Will there be a CentOS 9 Stream release before RHEL 9 comes out?  Will CentOS 8 Stream be easily upgradable to CentOS 9 Stream in true rolling release fashion?  Maybe... probably... but the 8-Ball says the future is currently unclear.  Since we are so early in the lifecycle, there currently isn't much different between CentOS 8 and CentOS 8 Stream.  Obviously there are a number of use cases for Stream and I'm sure the plan for it will be modified over time as needs dictate.  I do have to wonder why much of their goals couldn't have be accomplished with  package streams.  As previously mentioned, with package streams,  newer stuff can be easily and non-disruptively offered.  I'm guessing they have much broader plans for Stream that haven't been articulated yet... or maybe Stream is going to be more disruptive than they want to be with streams.  Oh, and why did they have to use the same word with 1 letter difference?

Third-Party Repositories
I am fairly confident that a significant number of EL users use Fedora's Extra Packages for Enterprise Linux (EPEL) and while EPEL8 is available, compared to the vast numbers of packages in EPEL7, EPEL8 still has a ways to go.  You should recall that KDE Plasma isn't in CentOS proper anymore, but rest assured that it is in EPEL8 Playground.  I believe one thing currently slowing down the appearance of a lot of stuff is the fact that the EPEL automated build system is still being worked on so that it may produce package streams as some EPEL packagers have mentioned that they would prefer to release their stuff via package streams.  We'll have to wait and see how that pans out.  I'm currently waiting on XFCE and MATE to appear in EPEL8 / EPEL8 Playground.  It should also be noted that RPM Fusion has come out with a repository for EL8 where you can find most of the same stuff they offer Fedora users.

In Conclusion
There is just so much to be excited about in CentOS 8 and the addition of CentOS 8 Stream will surely offer a lot of possibilities we haven't even thought of yet.  One additional thing worth noting is that the Red Hat documentation for RHEL 8 (which CentOS mostly points users to rather than trying to also produce rebranded documentation) has undergone massive changes.  Rather than offering the various guides we have grown accustomed to in the past (like the System Administrators Guide, the Network Guide, the Security Guide, etc), the RHEL 8 documentation is task oriented rather than reference oriented.  For example, they have a Configuring basic system settings guide and a Deploying different types of servers guide.  I'm guessing that there is probably quite a bit over of overlap in the material between the two styles of documentation but the newer one will take a little getting used to.  Those who are completely new to the documentation may prefer the new style.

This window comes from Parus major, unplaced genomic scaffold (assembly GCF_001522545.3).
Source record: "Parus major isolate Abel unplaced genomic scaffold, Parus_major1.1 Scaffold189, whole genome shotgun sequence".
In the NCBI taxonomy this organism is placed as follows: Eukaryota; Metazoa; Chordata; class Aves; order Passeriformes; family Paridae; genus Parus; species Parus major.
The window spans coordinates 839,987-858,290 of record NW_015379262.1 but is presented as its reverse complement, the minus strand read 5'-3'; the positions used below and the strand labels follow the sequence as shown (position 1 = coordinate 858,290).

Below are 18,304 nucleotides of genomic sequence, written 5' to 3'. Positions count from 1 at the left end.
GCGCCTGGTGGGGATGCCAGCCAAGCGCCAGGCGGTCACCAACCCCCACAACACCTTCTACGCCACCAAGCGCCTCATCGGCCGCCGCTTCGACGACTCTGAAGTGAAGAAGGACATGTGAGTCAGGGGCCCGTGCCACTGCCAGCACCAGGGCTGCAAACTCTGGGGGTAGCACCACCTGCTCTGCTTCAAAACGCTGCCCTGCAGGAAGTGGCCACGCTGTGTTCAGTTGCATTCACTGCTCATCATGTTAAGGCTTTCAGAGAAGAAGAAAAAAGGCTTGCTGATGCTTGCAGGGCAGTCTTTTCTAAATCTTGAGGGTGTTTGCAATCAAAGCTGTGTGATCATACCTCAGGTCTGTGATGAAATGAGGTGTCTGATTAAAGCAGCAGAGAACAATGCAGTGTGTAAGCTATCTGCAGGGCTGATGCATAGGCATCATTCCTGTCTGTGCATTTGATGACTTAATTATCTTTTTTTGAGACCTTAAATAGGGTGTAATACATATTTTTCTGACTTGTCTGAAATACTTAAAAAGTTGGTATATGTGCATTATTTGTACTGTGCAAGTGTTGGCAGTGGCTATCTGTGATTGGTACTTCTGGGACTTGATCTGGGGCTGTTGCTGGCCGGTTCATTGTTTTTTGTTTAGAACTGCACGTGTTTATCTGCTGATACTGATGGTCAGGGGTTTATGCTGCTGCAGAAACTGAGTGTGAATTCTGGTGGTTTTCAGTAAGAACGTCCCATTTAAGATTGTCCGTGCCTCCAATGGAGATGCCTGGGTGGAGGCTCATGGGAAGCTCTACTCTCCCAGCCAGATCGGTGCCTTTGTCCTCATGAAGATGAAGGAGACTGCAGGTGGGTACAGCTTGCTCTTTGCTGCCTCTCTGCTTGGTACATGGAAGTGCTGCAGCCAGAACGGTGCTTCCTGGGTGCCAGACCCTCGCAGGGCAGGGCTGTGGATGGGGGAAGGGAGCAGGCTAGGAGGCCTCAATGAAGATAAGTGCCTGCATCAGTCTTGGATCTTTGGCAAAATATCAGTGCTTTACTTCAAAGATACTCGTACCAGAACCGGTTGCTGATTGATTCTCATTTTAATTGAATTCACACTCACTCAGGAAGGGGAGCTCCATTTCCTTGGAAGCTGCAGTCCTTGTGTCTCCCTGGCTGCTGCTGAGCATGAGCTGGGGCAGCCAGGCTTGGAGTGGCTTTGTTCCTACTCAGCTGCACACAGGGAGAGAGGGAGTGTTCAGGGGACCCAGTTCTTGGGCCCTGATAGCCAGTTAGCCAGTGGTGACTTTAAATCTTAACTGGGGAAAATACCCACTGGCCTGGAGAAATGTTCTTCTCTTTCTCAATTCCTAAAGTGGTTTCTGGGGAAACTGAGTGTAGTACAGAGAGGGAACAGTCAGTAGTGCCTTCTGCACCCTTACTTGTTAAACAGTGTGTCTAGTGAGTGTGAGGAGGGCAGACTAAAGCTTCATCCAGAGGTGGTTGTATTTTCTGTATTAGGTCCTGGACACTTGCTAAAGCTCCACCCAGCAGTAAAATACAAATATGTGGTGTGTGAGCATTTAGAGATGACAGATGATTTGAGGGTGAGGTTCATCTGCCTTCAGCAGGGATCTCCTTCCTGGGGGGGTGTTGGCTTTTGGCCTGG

In any event, I really look forward to using CentOS 8 more and putting it through its paces, seeing how Stream evolves, and enjoying all of the new features a new major release offers.  Thanks for all of the hard work Red Hat and CentOS!

Wherefore Art Thou CentOS 8?

Submitted by Scott Dowdle on Wed, 09/11/2019 - 15:04

UPDATE: CentOS announced on their twitter account that CentOS 8 will be released on Sept. 24th.

IBM's Red Hat Enterprise Linux 8 (and I'm not sure if Red Hat likes me putting IBM in front of it or not) was released on May 7th, 2019.  I write this on Sept. 11th, 2019 and CentOS 8 still isn't out.  RHEL 7.7 came out on August 6, 2019.  In an effort to be transparent, CentOS does have wiki pages for both Building_8 and Building_7 where they enumerate the various steps they have to go through to get the final product out the door.

Up until early August they were making good progress on CentOS 8.  In fact they had made it to the last step which was titled, "Release work" which had a Started date of "YYYY-MM-DD", an Ended date of "YYYY-MM-DD", and a Status  "NOT STARTED YET".  That was fine for a while and then almost a month had passed with the NOT STARTED YET status.  If you are like me, when they completed every step but the very last, you are thinking that the GA release will be available Real-Soon-Now but after waiting a month, not so much.